AB001. Minimally invasive surgery for centrally located lung cancers
Abstract

AB001. Minimally invasive surgery for centrally located lung cancers

Tangbing Chen, Jizhuang Luo, Chunyu Ji, Feng Yao, Wentao Fang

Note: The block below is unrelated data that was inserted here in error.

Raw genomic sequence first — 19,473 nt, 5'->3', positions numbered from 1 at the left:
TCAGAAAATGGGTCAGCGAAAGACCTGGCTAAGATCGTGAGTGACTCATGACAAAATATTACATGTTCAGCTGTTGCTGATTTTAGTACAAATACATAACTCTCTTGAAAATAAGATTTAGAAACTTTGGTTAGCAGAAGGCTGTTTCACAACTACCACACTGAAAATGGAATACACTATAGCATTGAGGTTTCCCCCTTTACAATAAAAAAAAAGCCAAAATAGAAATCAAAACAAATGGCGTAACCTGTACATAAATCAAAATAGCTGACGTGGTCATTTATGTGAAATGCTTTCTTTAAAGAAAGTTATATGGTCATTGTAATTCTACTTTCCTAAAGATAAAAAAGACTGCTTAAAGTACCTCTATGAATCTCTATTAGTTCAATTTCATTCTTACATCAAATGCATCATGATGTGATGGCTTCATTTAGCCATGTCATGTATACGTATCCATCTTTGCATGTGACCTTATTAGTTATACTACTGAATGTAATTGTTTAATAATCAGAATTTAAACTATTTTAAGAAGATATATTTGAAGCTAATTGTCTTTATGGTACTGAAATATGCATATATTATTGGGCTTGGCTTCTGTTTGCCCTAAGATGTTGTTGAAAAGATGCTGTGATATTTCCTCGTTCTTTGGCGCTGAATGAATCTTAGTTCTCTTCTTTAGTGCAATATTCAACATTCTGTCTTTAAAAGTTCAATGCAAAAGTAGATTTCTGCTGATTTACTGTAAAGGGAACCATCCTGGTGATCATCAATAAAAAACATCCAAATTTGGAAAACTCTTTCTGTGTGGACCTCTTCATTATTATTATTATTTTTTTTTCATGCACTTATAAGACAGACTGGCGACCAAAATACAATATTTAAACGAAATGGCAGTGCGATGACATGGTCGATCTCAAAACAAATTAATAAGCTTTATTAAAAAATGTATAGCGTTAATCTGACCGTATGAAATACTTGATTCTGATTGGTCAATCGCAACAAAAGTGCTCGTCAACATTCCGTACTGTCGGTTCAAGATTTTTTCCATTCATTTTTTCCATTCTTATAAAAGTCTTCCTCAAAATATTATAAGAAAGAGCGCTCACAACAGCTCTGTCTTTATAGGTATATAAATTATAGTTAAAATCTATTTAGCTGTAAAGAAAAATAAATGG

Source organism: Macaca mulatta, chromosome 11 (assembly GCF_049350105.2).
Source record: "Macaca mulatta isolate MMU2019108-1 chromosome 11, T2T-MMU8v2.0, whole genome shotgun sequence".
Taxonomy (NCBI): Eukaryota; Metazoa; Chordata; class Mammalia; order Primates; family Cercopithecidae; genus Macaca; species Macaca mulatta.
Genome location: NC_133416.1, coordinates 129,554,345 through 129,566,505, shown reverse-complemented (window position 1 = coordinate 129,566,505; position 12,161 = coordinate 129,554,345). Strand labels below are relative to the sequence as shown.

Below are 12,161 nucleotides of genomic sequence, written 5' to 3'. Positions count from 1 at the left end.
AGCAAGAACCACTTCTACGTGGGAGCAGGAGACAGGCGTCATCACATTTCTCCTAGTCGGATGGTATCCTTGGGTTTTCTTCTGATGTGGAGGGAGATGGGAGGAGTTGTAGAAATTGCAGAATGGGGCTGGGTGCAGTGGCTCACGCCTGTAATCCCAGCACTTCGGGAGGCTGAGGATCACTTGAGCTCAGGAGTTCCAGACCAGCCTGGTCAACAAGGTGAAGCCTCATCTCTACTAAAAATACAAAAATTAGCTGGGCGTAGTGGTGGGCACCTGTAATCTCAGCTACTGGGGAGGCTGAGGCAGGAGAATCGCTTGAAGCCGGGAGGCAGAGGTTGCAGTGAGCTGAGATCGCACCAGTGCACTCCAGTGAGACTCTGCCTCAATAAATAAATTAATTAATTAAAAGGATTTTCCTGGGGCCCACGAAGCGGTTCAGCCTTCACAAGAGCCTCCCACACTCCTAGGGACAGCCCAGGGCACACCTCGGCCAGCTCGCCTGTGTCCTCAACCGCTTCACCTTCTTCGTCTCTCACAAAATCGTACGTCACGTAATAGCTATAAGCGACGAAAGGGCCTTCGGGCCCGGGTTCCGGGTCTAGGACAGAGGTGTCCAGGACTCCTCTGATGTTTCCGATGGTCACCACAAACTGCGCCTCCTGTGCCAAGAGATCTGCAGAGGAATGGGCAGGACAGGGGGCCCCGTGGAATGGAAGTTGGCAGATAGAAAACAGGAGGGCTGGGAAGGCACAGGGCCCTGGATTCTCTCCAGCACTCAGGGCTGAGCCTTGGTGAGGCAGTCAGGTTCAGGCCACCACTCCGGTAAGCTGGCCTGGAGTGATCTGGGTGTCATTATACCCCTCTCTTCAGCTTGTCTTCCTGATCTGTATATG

Department of Thoracic Surgery, Shanghai Chest Hospital, Jiaotong University Medical School, Shanghai 200030, China

Correspondence to: Wentao Fang, MD. Department of Thoracic Surgery, Shanghai Chest Hospital, Jiaotong University Medical School, 241 Huaihai Road West, Shanghai 200030, China. Email: vwtfang@hotmail.com.